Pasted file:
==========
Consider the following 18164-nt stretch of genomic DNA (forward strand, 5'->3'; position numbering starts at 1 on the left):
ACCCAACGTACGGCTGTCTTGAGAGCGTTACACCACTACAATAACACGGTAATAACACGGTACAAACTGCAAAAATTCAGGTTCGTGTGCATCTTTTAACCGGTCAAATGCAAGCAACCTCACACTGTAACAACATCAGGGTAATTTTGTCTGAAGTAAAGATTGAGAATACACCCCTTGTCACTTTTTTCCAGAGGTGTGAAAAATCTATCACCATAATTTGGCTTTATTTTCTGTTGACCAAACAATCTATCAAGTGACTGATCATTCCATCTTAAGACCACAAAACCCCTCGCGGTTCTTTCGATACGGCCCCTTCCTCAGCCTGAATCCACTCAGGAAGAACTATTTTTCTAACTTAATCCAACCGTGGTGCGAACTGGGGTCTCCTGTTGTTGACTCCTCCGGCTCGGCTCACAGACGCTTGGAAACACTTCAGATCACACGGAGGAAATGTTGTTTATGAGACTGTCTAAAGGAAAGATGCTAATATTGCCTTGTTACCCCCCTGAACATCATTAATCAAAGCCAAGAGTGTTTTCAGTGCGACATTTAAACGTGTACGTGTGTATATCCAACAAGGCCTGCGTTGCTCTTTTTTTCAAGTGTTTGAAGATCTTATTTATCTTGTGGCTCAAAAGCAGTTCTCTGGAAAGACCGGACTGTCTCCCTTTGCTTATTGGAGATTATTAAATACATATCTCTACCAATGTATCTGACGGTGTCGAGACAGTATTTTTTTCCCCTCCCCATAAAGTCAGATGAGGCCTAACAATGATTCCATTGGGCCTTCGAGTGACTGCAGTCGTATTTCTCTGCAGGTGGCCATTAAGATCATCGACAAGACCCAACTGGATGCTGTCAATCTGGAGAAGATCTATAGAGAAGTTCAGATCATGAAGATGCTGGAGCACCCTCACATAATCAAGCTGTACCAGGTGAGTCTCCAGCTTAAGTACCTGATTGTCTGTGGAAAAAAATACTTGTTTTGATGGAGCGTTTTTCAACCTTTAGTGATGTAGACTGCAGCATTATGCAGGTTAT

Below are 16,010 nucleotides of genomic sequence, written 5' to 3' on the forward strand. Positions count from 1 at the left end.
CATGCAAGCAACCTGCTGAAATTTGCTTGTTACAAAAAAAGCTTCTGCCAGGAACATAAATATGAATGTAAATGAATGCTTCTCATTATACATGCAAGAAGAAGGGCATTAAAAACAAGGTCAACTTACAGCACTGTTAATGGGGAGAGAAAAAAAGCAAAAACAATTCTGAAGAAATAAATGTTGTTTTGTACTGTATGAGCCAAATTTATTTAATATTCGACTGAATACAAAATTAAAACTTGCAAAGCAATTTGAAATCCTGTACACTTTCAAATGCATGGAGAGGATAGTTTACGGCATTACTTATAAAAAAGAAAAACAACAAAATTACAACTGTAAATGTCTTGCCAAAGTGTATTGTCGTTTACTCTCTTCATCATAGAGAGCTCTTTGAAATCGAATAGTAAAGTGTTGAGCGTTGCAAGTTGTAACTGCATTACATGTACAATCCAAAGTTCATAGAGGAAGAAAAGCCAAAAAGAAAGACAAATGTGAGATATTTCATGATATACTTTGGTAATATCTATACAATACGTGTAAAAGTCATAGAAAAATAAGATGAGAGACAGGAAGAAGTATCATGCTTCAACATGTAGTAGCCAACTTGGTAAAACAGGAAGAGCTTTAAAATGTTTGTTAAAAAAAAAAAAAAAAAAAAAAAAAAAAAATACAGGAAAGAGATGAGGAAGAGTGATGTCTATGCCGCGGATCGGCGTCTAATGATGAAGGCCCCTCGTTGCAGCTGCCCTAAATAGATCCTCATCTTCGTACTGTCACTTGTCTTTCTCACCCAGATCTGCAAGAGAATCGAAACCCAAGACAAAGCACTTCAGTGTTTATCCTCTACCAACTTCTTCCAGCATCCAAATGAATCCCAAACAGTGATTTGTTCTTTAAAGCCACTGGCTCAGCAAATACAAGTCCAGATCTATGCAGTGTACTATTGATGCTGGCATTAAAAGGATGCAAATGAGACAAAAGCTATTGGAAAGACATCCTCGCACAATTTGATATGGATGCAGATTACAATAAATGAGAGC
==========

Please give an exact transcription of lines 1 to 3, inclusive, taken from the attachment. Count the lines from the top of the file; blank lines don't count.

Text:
Consider the following 18164-nt stretch of genomic DNA (forward strand, 5'->3'; position numbering starts at 1 on the left):
ACCCAACGTACGGCTGTCTTGAGAGCGTTACACCACTACAATAACACGGTAATAACACGGTACAAACTGCAAAAATTCAGGTTCGTGTGCATCTTTTAACCGGTCAAATGCAAGCAACCTCACACTGTAACAACATCAGGGTAATTTTGTCTGAAGTAAAGATTGAGAATACACCCCTTGTCACTTTTTTCCAGAGGTGTGAAAAATCTATCACCATAATTTGGCTTTATTTTCTGTTGACCAAACAATCTATCAAGTGACTGATCATTCCATCTTAAGACCACAAAACCCCTCGCGGTTCTTTCGATACGGCCCCTTCCTCAGCCTGAATCCACTCAGGAAGAACTATTTTTCTAACTTAATCCAACCGTGGTGCGAACTGGGGTCTCCTGTTGTTGACTCCTCCGGCTCGGCTCACAGACGCTTGGAAACACTTCAGATCACACGGAGGAAATGTTGTTTATGAGACTGTCTAAAGGAAAGATGCTAATATTGCCTTGTTACCCCCCTGAACATCATTAATCAAAGCCAAGAGTGTTTTCAGTGCGACATTTAAACGTGTACGTGTGTATATCCAACAAGGCCTGCGTTGCTCTTTTTTTCAAGTGTTTGAAGATCTTATTTATCTTGTGGCTCAAAAGCAGTTCTCTGGAAAGACCGGACTGTCTCCCTTTGCTTATTGGAGATTATTAAATACATATCTCTACCAATGTATCTGACGGTGTCGAGACAGTATTTTTTTCCCCTCCCCATAAAGTCAGATGAGGCCTAACAATGATTCCATTGGGCCTTCGAGTGACTGCAGTCGTATTTCTCTGCAGGTGGCCATTAAGATCATCGACAAGACCCAACTGGATGCTGTCAATCTGGAGAAGATCTATAGAGAAGTTCAGATCATGAAGATGCTGGAGCACCCTCACATAATCAAGCTGTACCAGGTGAGTCTCCAGCTTAAGTACCTGATTGTCTGTGGAAAAAAATACTTGTTTTGATGGAGCGTTTTTCAACCTTTAGTGATGTAGACTGCAGCATTATGCAGGTTAT

Below are 16,010 nucleotides of genomic sequence, written 5' to 3' on the forward strand. Positions count from 1 at the left end.